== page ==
April 19, 2024
More Artists Join Copyright Suit Against Stability AI, MidJourney
AI

More Artists Join Copyright Suit Against Stability AI, MidJourney

A copyright lawsuit targeting multiple artificial intelligence (AI) tool developers has undergone amendments, with artists alleging the unauthorized use of their creative works. The recent modifications to the case, initially dismissed by a U.S. judge, introduce seven new artists to the plaintiff group.

Notably, H. Southworth, Grzegorz Rutkowski, Gregory Manchess, Gerald Brom, Jingna Zhang, Julia Kaye, and Adam Ellis have joined the legal action. The amended class-action lawsuit specifically implicates Stability AI, Midjourney, and DeviantArt and introduces a new defendant, Runway AI.

The core allegation is that these entities have created systems capable of generating art mimicking the styles of the artists involved, provided their names are used as prompts for AI. The claim asserts that users of these AI tools can produce art that is virtually indistinguishable from the original works of the artists.

The artists argue that, despite the AI developers presenting their products in lofty terms, the reality is less ideal. They contend that AI image products are primarily utilized as “copyright-laundering devices,” offering customers the advantages of art creation without compensating the artists for their work. One notable accusation involves Midjourney, a popular generative AI tool boasting approximately 16.4 million users, according to its website.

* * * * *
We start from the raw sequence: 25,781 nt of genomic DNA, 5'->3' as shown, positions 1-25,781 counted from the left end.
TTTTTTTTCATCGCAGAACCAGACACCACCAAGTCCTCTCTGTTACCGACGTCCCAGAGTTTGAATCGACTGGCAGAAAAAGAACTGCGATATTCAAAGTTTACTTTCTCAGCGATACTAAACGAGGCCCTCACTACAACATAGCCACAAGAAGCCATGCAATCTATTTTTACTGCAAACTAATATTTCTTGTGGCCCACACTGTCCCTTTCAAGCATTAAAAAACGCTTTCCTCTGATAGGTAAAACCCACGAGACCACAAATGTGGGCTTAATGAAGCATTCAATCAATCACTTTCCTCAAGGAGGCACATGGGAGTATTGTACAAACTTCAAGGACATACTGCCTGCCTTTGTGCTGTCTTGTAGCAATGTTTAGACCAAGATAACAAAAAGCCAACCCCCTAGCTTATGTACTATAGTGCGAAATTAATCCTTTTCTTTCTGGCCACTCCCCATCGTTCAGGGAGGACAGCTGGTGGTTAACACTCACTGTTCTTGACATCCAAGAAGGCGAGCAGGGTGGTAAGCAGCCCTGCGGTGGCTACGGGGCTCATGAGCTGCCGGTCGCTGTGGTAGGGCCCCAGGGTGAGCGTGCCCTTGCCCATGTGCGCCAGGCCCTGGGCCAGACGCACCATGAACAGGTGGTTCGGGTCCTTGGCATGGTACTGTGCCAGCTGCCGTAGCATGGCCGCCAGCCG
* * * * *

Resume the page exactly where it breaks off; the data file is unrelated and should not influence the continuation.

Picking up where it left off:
The artists claim that Midjourney has violated federal trademark laws in the United States. They point to Midjourney’s website, which features a list of over 4,700 artists’ names that can be used as generative prompts. This practice, the plaintiffs argue, has resulted in AI-generated images associated with artists’ names appearing prominently in internet search results, potentially misleading the public and diluting the artists’ brands.

A specific incident is highlighted in the case, where artist Kelly McKernan discovered that an AI-generated image prompted with their name was the top search result. The amended lawsuit contends that such instances represent a bleak future for artists if left unchecked.

While parts of the original case were previously dismissed due to insufficient evidence, U.S. Judge William Orrick allowed the plaintiffs to revisit the claims in an updated form. This development sheds light on the broader landscape of copyright infringement cases within the AI industry, involving not only smaller entities but also major players like Google, Microsoft, and Meta.

These legal battles underscore the complex intersection of AI technology and intellectual property rights, prompting ongoing scrutiny and legal challenges.

Image By stockgiu

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